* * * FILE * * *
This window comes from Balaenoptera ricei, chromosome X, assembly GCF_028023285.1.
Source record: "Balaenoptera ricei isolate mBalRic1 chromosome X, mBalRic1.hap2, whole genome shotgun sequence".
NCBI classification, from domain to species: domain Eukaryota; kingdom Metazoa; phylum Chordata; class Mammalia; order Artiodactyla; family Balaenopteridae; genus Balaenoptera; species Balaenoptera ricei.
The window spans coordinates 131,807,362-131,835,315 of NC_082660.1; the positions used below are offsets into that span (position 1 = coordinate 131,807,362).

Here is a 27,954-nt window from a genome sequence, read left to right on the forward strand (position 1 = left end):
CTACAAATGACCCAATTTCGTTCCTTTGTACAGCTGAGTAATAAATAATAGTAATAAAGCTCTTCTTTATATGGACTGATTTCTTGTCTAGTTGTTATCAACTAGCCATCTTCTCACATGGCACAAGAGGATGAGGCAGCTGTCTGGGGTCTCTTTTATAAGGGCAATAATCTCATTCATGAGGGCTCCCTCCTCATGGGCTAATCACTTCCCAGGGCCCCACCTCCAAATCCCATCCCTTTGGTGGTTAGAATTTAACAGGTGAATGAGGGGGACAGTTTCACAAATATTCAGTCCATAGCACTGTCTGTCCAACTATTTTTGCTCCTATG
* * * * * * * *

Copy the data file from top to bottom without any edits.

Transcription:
This window comes from Balaenoptera ricei, chromosome X, assembly GCF_028023285.1.
Source record: "Balaenoptera ricei isolate mBalRic1 chromosome X, mBalRic1.hap2, whole genome shotgun sequence".
NCBI classification, from domain to species: domain Eukaryota; kingdom Metazoa; phylum Chordata; class Mammalia; order Artiodactyla; family Balaenopteridae; genus Balaenoptera; species Balaenoptera ricei.
The window spans coordinates 131,807,362-131,835,315 of NC_082660.1; the positions used below are offsets into that span (position 1 = coordinate 131,807,362).

Here is a 27,954-nt window from a genome sequence, read left to right on the forward strand (position 1 = left end):
CTACAAATGACCCAATTTCGTTCCTTTGTACAGCTGAGTAATAAATAATAGTAATAAAGCTCTTCTTTATATGGACTGATTTCTTGTCTAGTTGTTATCAACTAGCCATCTTCTCACATGGCACAAGAGGATGAGGCAGCTGTCTGGGGTCTCTTTTATAAGGGCAATAATCTCATTCATGAGGGCTCCCTCCTCATGGGCTAATCACTTCCCAGGGCCCCACCTCCAAATCCCATCCCTTTGGTGGTTAGAATTTAACAGGTGAATGAGGGGGACAGTTTCACAAATATTCAGTCCATAGCACTGTCTGTCCAACTATTTTTGCTCCTATG